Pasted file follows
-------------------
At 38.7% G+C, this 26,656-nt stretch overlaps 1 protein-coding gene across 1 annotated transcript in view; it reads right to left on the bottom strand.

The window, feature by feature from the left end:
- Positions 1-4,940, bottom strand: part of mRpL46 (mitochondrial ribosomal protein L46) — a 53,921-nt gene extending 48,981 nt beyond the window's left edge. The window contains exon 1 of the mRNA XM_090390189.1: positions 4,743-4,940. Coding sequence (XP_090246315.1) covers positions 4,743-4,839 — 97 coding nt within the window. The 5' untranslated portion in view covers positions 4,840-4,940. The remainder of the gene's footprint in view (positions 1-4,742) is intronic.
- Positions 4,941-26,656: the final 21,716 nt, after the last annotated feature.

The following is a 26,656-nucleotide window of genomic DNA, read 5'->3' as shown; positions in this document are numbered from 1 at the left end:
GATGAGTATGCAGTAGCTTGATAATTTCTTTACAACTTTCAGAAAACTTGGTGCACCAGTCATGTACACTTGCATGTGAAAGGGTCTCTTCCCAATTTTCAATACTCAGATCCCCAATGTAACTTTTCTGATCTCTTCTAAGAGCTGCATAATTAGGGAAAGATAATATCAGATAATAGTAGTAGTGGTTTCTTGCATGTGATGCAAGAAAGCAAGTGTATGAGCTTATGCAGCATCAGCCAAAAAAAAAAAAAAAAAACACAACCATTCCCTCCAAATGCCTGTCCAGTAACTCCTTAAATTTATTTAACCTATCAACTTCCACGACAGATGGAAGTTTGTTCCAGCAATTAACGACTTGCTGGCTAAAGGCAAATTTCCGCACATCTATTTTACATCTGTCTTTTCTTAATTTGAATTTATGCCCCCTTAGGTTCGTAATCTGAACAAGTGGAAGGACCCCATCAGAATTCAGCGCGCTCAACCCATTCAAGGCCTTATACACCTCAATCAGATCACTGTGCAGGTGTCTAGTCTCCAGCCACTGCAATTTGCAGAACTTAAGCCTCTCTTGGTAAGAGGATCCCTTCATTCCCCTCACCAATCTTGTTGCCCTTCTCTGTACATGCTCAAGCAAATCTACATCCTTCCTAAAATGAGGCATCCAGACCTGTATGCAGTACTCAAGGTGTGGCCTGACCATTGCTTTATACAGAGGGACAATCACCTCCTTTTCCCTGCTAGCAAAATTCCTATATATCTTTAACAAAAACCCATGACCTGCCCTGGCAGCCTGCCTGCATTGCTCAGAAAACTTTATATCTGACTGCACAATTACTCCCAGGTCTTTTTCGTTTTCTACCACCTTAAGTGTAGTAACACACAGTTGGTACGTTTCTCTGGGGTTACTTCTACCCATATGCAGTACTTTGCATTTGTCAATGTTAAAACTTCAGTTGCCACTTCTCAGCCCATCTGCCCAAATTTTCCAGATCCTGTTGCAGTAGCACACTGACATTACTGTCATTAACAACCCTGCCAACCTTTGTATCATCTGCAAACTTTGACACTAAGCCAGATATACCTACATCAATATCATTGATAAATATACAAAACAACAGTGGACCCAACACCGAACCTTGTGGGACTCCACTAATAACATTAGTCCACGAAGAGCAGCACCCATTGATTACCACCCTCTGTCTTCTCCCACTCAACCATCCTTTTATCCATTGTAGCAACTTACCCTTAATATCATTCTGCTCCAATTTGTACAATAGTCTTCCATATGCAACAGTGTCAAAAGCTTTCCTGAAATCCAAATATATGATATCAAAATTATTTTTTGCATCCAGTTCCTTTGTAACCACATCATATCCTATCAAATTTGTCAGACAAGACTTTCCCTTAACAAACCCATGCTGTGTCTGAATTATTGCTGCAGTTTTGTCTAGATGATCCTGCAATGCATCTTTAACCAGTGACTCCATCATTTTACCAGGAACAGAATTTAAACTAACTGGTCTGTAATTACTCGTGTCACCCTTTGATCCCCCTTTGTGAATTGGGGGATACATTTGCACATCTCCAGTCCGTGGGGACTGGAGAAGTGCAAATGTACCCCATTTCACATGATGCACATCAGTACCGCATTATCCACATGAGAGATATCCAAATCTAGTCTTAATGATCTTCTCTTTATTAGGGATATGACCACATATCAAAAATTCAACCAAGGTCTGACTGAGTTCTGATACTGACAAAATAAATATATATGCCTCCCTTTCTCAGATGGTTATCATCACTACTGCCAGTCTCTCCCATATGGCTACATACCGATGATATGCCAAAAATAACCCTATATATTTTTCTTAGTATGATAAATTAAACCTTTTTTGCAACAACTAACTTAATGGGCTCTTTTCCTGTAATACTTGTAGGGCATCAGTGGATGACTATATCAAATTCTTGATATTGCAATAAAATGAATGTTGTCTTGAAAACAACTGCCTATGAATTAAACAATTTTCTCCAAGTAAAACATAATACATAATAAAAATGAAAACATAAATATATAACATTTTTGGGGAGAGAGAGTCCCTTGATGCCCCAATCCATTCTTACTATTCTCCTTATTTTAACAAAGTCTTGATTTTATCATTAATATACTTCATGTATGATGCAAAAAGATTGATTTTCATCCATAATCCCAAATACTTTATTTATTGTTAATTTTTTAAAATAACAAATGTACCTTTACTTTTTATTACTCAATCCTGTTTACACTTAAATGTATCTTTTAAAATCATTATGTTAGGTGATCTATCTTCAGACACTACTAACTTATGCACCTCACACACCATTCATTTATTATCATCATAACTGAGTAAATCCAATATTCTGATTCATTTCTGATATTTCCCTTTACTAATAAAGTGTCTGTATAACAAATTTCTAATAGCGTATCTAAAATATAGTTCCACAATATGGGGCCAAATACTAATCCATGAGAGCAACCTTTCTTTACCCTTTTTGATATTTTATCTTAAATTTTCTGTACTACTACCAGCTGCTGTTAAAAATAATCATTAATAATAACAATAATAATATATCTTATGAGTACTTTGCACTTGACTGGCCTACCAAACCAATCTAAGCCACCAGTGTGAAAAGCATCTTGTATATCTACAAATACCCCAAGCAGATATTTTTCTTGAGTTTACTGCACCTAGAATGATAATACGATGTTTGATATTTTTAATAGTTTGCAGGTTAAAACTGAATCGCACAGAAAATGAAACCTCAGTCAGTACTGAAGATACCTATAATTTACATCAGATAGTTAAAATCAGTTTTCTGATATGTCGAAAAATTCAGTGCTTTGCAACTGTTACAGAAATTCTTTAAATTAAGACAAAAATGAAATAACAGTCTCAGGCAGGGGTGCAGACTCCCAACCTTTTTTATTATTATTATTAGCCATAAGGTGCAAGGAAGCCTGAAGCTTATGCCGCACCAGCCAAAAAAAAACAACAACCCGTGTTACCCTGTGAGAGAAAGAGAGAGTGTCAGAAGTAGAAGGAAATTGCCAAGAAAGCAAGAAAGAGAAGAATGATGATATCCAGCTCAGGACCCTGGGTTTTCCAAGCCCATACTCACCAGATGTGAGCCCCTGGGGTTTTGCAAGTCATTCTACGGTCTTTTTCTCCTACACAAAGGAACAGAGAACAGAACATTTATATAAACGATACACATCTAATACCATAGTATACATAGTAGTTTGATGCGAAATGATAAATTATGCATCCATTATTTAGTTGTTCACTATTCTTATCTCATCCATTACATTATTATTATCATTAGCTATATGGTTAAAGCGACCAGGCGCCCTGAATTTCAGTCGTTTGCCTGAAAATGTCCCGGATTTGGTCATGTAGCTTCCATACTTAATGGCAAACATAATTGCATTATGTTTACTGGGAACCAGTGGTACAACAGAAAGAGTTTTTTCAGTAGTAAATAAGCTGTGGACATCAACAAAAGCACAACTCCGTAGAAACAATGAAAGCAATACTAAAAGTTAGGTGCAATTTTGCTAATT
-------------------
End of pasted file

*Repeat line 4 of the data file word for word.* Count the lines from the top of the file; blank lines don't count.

- Positions 4,941-26,656: the final 21,716 nt, after the last annotated feature.